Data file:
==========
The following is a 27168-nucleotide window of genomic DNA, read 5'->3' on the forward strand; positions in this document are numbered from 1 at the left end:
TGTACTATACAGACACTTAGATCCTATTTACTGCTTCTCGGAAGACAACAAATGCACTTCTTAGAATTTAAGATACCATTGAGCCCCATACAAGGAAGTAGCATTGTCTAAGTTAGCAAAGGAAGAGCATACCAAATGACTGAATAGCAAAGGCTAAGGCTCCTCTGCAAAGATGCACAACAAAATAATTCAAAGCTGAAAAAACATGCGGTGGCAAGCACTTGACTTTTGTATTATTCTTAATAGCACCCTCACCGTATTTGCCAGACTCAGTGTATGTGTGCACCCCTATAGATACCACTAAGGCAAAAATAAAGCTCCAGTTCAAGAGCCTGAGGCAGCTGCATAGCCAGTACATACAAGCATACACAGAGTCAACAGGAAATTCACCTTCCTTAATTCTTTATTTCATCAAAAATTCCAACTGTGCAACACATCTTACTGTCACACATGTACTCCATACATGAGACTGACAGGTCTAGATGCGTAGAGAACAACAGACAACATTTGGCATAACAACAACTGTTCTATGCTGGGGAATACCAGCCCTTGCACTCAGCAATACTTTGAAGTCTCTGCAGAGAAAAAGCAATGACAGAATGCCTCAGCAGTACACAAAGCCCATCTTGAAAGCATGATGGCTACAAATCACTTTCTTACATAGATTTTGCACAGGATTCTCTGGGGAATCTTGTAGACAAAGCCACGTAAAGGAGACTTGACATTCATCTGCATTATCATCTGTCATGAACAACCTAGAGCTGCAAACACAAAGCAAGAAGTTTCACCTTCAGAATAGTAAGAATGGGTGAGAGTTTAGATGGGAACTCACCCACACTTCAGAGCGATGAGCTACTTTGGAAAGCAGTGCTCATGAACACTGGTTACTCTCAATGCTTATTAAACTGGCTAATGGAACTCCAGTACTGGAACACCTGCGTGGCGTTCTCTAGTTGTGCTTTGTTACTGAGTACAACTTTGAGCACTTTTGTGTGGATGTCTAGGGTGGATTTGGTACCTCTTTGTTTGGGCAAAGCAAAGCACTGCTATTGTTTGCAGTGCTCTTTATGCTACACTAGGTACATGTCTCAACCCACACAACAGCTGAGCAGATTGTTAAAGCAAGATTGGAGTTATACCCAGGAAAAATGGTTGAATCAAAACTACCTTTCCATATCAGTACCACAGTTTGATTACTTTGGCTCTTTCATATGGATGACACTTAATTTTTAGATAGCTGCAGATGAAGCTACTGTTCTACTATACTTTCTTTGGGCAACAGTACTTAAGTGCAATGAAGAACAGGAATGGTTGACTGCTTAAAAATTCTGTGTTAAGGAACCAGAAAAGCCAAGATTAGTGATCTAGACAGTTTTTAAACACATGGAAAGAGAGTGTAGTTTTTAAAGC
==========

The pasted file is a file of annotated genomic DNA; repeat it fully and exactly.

The following is a 27168-nucleotide window of genomic DNA, read 5'->3' on the forward strand; positions in this document are numbered from 1 at the left end:
TGTACTATACAGACACTTAGATCCTATTTACTGCTTCTCGGAAGACAACAAATGCACTTCTTAGAATTTAAGATACCATTGAGCCCCATACAAGGAAGTAGCATTGTCTAAGTTAGCAAAGGAAGAGCATACCAAATGACTGAATAGCAAAGGCTAAGGCTCCTCTGCAAAGATGCACAACAAAATAATTCAAAGCTGAAAAAACATGCGGTGGCAAGCACTTGACTTTTGTATTATTCTTAATAGCACCCTCACCGTATTTGCCAGACTCAGTGTATGTGTGCACCCCTATAGATACCACTAAGGCAAAAATAAAGCTCCAGTTCAAGAGCCTGAGGCAGCTGCATAGCCAGTACATACAAGCATACACAGAGTCAACAGGAAATTCACCTTCCTTAATTCTTTATTTCATCAAAAATTCCAACTGTGCAACACATCTTACTGTCACACATGTACTCCATACATGAGACTGACAGGTCTAGATGCGTAGAGAACAACAGACAACATTTGGCATAACAACAACTGTTCTATGCTGGGGAATACCAGCCCTTGCACTCAGCAATACTTTGAAGTCTCTGCAGAGAAAAAGCAATGACAGAATGCCTCAGCAGTACACAAAGCCCATCTTGAAAGCATGATGGCTACAAATCACTTTCTTACATAGATTTTGCACAGGATTCTCTGGGGAATCTTGTAGACAAAGCCACGTAAAGGAGACTTGACATTCATCTGCATTATCATCTGTCATGAACAACCTAGAGCTGCAAACACAAAGCAAGAAGTTTCACCTTCAGAATAGTAAGAATGGGTGAGAGTTTAGATGGGAACTCACCCACACTTCAGAGCGATGAGCTACTTTGGAAAGCAGTGCTCATGAACACTGGTTACTCTCAATGCTTATTAAACTGGCTAATGGAACTCCAGTACTGGAACACCTGCGTGGCGTTCTCTAGTTGTGCTTTGTTACTGAGTACAACTTTGAGCACTTTTGTGTGGATGTCTAGGGTGGATTTGGTACCTCTTTGTTTGGGCAAAGCAAAGCACTGCTATTGTTTGCAGTGCTCTTTATGCTACACTAGGTACATGTCTCAACCCACACAACAGCTGAGCAGATTGTTAAAGCAAGATTGGAGTTATACCCAGGAAAAATGGTTGAATCAAAACTACCTTTCCATATCAGTACCACAGTTTGATTACTTTGGCTCTTTCATATGGATGACACTTAATTTTTAGATAGCTGCAGATGAAGCTACTGTTCTACTATACTTTCTTTGGGCAACAGTACTTAAGTGCAATGAAGAACAGGAATGGTTGACTGCTTAAAAATTCTGTGTTAAGGAACCAGAAAAGCCAAGATTAGTGATCTAGACAGTTTTTAAACACATGGAAAGAGAGTGTAGTTTTTAAAGC